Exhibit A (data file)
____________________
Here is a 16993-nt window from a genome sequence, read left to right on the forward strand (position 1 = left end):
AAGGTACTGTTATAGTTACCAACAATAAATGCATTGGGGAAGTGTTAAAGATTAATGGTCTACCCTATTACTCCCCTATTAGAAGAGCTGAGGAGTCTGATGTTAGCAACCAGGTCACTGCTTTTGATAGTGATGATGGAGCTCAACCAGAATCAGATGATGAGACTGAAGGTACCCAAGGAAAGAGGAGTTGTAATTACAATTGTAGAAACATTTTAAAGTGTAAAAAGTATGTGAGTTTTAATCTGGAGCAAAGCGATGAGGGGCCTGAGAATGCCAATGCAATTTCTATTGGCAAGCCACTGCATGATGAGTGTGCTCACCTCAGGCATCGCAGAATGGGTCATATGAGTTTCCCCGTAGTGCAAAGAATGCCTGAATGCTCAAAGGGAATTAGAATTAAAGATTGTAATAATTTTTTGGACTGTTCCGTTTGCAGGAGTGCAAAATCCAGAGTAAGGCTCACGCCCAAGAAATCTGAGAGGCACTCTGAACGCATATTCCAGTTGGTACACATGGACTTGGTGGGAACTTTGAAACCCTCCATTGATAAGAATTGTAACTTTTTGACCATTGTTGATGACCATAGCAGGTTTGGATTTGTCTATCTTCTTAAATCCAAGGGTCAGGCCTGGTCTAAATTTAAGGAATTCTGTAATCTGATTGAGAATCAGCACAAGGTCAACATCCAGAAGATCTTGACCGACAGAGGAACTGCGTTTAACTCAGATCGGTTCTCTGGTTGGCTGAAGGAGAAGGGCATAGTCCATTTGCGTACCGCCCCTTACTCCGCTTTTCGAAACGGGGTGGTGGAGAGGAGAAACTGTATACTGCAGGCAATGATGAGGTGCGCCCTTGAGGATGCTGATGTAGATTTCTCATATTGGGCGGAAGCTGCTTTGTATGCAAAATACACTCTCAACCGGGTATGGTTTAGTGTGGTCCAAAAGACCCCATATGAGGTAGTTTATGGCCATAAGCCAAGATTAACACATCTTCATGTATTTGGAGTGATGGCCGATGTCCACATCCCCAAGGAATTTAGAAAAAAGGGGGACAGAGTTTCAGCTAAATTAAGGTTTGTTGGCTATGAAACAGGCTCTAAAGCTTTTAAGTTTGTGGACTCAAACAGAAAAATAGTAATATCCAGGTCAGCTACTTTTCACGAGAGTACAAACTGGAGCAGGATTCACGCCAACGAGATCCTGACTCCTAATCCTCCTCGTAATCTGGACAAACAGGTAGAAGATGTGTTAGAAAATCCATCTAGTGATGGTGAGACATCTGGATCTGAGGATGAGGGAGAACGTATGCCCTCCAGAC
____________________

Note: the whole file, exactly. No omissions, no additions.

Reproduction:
Here is a 16993-nt window from a genome sequence, read left to right on the forward strand (position 1 = left end):
AAGGTACTGTTATAGTTACCAACAATAAATGCATTGGGGAAGTGTTAAAGATTAATGGTCTACCCTATTACTCCCCTATTAGAAGAGCTGAGGAGTCTGATGTTAGCAACCAGGTCACTGCTTTTGATAGTGATGATGGAGCTCAACCAGAATCAGATGATGAGACTGAAGGTACCCAAGGAAAGAGGAGTTGTAATTACAATTGTAGAAACATTTTAAAGTGTAAAAAGTATGTGAGTTTTAATCTGGAGCAAAGCGATGAGGGGCCTGAGAATGCCAATGCAATTTCTATTGGCAAGCCACTGCATGATGAGTGTGCTCACCTCAGGCATCGCAGAATGGGTCATATGAGTTTCCCCGTAGTGCAAAGAATGCCTGAATGCTCAAAGGGAATTAGAATTAAAGATTGTAATAATTTTTTGGACTGTTCCGTTTGCAGGAGTGCAAAATCCAGAGTAAGGCTCACGCCCAAGAAATCTGAGAGGCACTCTGAACGCATATTCCAGTTGGTACACATGGACTTGGTGGGAACTTTGAAACCCTCCATTGATAAGAATTGTAACTTTTTGACCATTGTTGATGACCATAGCAGGTTTGGATTTGTCTATCTTCTTAAATCCAAGGGTCAGGCCTGGTCTAAATTTAAGGAATTCTGTAATCTGATTGAGAATCAGCACAAGGTCAACATCCAGAAGATCTTGACCGACAGAGGAACTGCGTTTAACTCAGATCGGTTCTCTGGTTGGCTGAAGGAGAAGGGCATAGTCCATTTGCGTACCGCCCCTTACTCCGCTTTTCGAAACGGGGTGGTGGAGAGGAGAAACTGTATACTGCAGGCAATGATGAGGTGCGCCCTTGAGGATGCTGATGTAGATTTCTCATATTGGGCGGAAGCTGCTTTGTATGCAAAATACACTCTCAACCGGGTATGGTTTAGTGTGGTCCAAAAGACCCCATATGAGGTAGTTTATGGCCATAAGCCAAGATTAACACATCTTCATGTATTTGGAGTGATGGCCGATGTCCACATCCCCAAGGAATTTAGAAAAAAGGGGGACAGAGTTTCAGCTAAATTAAGGTTTGTTGGCTATGAAACAGGCTCTAAAGCTTTTAAGTTTGTGGACTCAAACAGAAAAATAGTAATATCCAGGTCAGCTACTTTTCACGAGAGTACAAACTGGAGCAGGATTCACGCCAACGAGATCCTGACTCCTAATCCTCCTCGTAATCTGGACAAACAGGTAGAAGATGTGTTAGAAAATCCATCTAGTGATGGTGAGACATCTGGATCTGAGGATGAGGGAGAACGTATGCCCTCCAGAC